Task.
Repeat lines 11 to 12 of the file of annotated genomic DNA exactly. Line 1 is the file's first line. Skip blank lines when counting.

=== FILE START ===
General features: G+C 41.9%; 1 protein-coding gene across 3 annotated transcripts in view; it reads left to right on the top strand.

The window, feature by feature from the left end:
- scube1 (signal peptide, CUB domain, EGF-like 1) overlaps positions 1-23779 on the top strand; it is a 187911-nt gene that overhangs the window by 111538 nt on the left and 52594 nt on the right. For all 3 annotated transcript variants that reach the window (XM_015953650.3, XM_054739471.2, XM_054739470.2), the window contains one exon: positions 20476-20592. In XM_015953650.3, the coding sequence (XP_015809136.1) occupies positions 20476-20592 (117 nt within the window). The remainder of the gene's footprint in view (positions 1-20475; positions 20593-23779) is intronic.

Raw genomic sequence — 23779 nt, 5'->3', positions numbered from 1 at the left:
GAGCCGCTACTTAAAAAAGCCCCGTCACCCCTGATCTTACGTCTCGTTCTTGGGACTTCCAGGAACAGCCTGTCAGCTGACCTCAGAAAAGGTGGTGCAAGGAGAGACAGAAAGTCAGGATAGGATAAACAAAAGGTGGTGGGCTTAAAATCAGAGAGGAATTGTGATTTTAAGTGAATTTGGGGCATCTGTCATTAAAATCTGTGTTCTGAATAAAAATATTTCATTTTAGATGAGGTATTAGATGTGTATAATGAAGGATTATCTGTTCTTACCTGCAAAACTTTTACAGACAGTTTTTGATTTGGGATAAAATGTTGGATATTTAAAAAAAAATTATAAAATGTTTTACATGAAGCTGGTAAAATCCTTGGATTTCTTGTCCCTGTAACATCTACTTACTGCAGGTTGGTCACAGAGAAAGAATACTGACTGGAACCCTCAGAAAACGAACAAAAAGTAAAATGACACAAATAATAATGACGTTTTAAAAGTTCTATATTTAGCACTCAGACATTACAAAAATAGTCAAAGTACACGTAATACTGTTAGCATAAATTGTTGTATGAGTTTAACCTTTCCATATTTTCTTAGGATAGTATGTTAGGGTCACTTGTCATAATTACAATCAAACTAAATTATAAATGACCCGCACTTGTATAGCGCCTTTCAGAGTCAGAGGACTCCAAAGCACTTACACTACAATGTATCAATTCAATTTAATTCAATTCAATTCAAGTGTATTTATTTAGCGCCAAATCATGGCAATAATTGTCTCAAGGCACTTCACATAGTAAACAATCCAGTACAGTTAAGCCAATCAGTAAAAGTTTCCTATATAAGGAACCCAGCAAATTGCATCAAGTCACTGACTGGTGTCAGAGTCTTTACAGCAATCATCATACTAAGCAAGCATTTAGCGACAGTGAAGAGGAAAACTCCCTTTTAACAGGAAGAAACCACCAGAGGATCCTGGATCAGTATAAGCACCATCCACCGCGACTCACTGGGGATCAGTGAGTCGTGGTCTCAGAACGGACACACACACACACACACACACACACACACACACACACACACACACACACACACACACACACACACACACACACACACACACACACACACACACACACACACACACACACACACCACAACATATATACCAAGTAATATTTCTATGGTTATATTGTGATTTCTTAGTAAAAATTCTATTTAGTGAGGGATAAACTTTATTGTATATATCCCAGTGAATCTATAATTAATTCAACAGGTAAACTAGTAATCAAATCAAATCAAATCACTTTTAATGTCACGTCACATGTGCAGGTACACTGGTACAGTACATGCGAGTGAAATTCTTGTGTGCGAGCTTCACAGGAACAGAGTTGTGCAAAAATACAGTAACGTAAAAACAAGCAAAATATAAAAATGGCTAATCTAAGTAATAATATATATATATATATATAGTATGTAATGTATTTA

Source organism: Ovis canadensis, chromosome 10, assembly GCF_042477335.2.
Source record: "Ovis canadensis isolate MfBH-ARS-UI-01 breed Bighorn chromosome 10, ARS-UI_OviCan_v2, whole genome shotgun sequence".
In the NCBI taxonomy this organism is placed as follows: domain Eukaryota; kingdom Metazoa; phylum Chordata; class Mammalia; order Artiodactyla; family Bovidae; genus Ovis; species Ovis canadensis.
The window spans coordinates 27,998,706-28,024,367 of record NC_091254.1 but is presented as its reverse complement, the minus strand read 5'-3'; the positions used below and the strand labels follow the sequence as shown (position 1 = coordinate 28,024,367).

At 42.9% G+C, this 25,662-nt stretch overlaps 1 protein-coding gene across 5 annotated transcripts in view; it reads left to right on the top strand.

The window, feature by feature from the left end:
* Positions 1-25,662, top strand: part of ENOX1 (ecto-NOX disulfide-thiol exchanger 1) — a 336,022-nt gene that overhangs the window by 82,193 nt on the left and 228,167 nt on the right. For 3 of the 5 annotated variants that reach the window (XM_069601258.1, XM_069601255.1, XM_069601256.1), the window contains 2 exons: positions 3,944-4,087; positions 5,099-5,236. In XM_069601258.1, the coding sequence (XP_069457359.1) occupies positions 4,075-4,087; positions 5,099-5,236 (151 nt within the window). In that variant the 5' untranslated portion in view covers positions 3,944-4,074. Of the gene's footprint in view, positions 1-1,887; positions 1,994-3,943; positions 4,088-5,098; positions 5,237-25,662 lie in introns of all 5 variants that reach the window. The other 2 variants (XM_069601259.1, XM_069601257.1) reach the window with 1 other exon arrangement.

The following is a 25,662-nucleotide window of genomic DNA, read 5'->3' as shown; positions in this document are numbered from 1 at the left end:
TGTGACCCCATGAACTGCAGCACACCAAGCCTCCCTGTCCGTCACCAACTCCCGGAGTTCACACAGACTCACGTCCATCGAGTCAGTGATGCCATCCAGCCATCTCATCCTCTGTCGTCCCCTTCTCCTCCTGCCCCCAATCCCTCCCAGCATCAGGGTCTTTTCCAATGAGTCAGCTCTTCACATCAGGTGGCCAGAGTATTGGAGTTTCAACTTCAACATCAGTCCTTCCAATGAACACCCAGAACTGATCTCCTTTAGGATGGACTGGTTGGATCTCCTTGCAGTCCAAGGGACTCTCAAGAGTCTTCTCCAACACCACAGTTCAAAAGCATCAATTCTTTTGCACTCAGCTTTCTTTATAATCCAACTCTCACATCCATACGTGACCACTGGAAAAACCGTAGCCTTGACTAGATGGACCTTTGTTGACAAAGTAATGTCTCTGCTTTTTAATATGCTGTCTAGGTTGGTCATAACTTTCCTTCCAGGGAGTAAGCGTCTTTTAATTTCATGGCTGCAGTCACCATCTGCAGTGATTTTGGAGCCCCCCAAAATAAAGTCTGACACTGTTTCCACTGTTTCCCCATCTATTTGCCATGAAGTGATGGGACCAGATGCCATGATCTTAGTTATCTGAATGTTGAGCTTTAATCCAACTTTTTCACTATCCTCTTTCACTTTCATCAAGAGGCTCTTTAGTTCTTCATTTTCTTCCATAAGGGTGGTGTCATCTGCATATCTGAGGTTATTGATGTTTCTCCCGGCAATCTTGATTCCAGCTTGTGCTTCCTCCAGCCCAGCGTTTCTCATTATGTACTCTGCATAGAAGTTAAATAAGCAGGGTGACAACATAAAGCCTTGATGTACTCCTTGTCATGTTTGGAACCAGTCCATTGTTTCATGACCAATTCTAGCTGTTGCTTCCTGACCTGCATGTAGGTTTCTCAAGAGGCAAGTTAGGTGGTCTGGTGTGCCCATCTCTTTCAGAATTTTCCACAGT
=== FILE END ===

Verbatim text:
The window, feature by feature from the left end:
* Positions 1-25,662, top strand: part of ENOX1 (ecto-NOX disulfide-thiol exchanger 1) — a 336,022-nt gene that overhangs the window by 82,193 nt on the left and 228,167 nt on the right. For 3 of the 5 annotated variants that reach the window (XM_069601258.1, XM_069601255.1, XM_069601256.1), the window contains 2 exons: positions 3,944-4,087; positions 5,099-5,236. In XM_069601258.1, the coding sequence (XP_069457359.1) occupies positions 4,075-4,087; positions 5,099-5,236 (151 nt within the window). In that variant the 5' untranslated portion in view covers positions 3,944-4,074. Of the gene's footprint in view, positions 1-1,887; positions 1,994-3,943; positions 4,088-5,098; positions 5,237-25,662 lie in introns of all 5 variants that reach the window. The other 2 variants (XM_069601259.1, XM_069601257.1) reach the window with 1 other exon arrangement.